Burke set off for the gulf with Wills and Gray soon crossing the vast arid conditions of the country. He was dealing with salt marshes, making it challenging to reach the gulf. They could see it, but it was impossible to get through the mangroves. Growing weaker and weaker, and with little food or water, they began their return trip on February 8, 1861. Gray was the weakest and was the first to die. Somehow Burke and Wills made it back to Coopers Creek in April and found it abandoned. As per instructions, Brahe had left to return to Melbourne, even staying at the campsite an extra month.

By now, they too were low on supplies and weak, but he buried about a month's worth of food for Burke when he returned. So he carved into the tree:

Dig 3 feet NW, April 21, 1861. Barely 9 hours later, Burke and Wills were at the campsite finding the note and supplies.

The dig sign for Burke

The dig sign for Burke

Burke and Wills at Coopers Creek

With the supplies left by Brahe dwindling, Burke and Wills decided to reach Mt. Hopeless on April 22, 1861, but could not even carry water to make the trip. At this time, they were foraging for the nardoo plant that the Aborigines ate for their survival.

Unfortunately, this plant had to be prepared correctly for consumption to avoid the danger of thiamine poisoning, causing a vitamin deficiency of vitamin B1. Burke and Wells instead were eating the plant raw. Vitamin deficiency appeared to be a contributing factor in their deaths. The nardoo plant had to be soaked in water to remove toxins.

All this time, Wills was at odds with Burke regarding the Aborigines. Burke distrusted them; he continually fired over their heads, scaring them. Wills wrote in his journal on June 26, 1861, that "we're going to look for the blacks; it is our only chance for survival."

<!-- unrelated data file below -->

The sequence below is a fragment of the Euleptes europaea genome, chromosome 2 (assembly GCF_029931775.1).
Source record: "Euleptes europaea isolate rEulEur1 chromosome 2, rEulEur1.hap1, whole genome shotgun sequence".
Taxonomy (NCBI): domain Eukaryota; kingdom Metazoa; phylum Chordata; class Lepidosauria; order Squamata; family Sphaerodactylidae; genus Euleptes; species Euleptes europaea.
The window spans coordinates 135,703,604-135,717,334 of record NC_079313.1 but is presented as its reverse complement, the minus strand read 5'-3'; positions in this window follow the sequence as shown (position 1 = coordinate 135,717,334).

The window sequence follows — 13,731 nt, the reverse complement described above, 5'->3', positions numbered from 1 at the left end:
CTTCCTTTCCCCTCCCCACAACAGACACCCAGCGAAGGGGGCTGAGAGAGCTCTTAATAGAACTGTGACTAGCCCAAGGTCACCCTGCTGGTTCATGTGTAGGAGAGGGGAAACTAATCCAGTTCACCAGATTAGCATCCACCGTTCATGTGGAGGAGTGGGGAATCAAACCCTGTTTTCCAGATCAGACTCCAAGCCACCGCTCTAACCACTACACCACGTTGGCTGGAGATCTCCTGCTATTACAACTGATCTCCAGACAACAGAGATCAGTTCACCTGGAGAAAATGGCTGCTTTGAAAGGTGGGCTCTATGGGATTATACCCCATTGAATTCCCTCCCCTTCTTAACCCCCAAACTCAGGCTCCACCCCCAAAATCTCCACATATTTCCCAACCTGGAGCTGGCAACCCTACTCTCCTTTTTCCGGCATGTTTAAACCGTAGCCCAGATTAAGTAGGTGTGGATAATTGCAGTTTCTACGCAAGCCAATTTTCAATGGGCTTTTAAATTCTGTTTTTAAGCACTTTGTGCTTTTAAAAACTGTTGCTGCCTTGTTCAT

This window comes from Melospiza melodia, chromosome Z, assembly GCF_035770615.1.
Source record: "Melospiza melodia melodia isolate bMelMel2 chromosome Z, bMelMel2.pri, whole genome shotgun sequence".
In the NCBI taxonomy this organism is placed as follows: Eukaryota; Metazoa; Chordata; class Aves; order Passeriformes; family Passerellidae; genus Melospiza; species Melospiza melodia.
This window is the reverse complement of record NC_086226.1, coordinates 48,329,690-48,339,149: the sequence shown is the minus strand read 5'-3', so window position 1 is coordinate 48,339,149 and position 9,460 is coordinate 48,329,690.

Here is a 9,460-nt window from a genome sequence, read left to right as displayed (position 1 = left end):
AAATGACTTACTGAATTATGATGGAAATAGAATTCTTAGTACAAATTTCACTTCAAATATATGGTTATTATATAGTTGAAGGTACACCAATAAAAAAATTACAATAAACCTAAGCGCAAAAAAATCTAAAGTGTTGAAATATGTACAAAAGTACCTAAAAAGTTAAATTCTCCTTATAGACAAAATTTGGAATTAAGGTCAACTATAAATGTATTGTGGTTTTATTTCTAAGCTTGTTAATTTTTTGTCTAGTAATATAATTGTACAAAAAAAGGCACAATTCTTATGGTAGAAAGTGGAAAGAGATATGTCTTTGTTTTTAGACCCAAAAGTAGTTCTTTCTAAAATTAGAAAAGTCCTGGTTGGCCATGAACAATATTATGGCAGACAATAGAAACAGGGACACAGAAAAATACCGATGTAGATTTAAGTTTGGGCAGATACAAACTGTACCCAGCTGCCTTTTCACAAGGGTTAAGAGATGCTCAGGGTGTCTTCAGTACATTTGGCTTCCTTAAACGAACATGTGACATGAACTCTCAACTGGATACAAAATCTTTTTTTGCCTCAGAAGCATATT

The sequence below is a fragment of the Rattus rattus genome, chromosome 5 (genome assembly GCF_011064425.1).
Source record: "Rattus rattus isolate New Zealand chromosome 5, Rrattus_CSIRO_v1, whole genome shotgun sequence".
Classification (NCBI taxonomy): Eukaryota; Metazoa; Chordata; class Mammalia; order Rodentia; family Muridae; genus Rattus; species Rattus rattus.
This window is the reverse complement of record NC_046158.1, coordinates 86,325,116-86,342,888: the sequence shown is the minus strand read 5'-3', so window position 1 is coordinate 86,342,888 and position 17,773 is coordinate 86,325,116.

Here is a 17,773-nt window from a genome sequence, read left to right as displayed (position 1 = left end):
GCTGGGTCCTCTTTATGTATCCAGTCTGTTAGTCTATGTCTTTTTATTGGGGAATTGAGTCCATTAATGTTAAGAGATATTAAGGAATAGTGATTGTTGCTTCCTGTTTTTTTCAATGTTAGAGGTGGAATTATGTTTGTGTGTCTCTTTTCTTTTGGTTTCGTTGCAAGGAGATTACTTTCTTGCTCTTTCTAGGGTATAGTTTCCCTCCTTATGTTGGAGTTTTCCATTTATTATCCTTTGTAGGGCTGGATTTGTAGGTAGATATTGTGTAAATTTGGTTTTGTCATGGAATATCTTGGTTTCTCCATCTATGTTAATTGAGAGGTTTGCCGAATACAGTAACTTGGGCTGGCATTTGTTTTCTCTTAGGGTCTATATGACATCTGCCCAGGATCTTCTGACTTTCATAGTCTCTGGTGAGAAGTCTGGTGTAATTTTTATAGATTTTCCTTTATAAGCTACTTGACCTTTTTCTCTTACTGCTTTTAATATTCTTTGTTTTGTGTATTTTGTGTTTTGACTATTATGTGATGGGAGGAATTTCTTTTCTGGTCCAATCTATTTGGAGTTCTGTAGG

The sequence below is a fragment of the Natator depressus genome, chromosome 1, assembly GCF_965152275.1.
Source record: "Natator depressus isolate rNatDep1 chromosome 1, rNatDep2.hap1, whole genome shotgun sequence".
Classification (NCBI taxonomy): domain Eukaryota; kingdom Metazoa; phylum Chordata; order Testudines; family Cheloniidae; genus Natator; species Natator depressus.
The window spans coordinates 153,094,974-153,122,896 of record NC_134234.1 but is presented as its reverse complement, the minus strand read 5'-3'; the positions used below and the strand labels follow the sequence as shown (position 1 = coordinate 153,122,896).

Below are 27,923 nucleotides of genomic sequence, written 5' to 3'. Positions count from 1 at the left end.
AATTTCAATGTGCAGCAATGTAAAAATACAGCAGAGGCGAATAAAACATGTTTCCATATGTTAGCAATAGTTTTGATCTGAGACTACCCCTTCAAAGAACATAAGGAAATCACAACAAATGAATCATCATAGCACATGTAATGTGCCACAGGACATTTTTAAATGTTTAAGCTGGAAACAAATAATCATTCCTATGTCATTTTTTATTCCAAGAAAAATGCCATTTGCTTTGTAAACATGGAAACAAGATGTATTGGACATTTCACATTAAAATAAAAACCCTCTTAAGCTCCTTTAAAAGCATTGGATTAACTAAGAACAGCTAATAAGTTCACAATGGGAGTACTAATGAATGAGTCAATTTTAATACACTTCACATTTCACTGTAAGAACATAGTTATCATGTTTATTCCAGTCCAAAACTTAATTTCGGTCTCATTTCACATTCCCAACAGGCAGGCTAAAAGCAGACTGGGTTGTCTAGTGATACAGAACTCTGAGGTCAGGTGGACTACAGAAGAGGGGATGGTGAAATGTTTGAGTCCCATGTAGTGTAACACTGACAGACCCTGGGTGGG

If only they had paid more attention to how the Aborigines prepared the nardoo, but unfortunately, Burke disliked them and refused to request any assistance, which showed his bull-headedness. So much more could have been attained if his superiority was not so prevalent.

The only survivor was John King, who was taken in by the Aborigines until his rescue by the search party led by Alfred Howeth and Edwin Welch, who found King on October 15, 1861. He arrived in Melbourne hailed as a hero, receiving a gold watch and enough pension to buy a small house and marry. But sadly, he died in 1872 of tuberculosis at the age of thirty-three.

It seems the tragedy of the expedition was due to incompetence, and they sealed their fate with the reluctance to accept the Aborigines' help or change their attitude towards them. Still, Burke and Wills were able with their maps, and the findings written in their journals allowed for expansion in Australia.

Burial of Burke and Wills

The rescue party later returned to Coopers Creek for the bones of Burke and Wills. They brought them to Melbourne for proper burial. A state funeral and procession were held on January 21, 1863, with 100,000 watching the procession. They were buried in Melbourne General Cemetery.

An anniversary silver coin was issued marking the 150-year anniversary of the expedition.

Sources and Further Reading

This content is accurate and true to the best of the author’s knowledge and is not meant to substitute for formal and individualized advice from a qualified professional.